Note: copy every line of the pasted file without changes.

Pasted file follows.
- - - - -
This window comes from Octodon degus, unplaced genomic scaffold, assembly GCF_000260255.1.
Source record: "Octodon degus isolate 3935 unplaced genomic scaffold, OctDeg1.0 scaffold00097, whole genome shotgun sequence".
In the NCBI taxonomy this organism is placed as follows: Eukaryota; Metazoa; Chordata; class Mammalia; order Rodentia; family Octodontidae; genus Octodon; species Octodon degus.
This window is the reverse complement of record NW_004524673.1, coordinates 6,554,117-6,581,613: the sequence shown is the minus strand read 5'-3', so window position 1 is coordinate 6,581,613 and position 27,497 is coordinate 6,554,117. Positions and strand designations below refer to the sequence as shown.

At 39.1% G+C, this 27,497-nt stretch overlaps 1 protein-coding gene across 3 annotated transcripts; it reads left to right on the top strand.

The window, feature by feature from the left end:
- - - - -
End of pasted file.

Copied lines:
This window comes from Octodon degus, unplaced genomic scaffold, assembly GCF_000260255.1.
Source record: "Octodon degus isolate 3935 unplaced genomic scaffold, OctDeg1.0 scaffold00097, whole genome shotgun sequence".
In the NCBI taxonomy this organism is placed as follows: Eukaryota; Metazoa; Chordata; class Mammalia; order Rodentia; family Octodontidae; genus Octodon; species Octodon degus.
This window is the reverse complement of record NW_004524673.1, coordinates 6,554,117-6,581,613: the sequence shown is the minus strand read 5'-3', so window position 1 is coordinate 6,581,613 and position 27,497 is coordinate 6,554,117. Positions and strand designations below refer to the sequence as shown.

At 39.1% G+C, this 27,497-nt stretch overlaps 1 protein-coding gene across 3 annotated transcripts; it reads left to right on the top strand.

The window, feature by feature from the left end: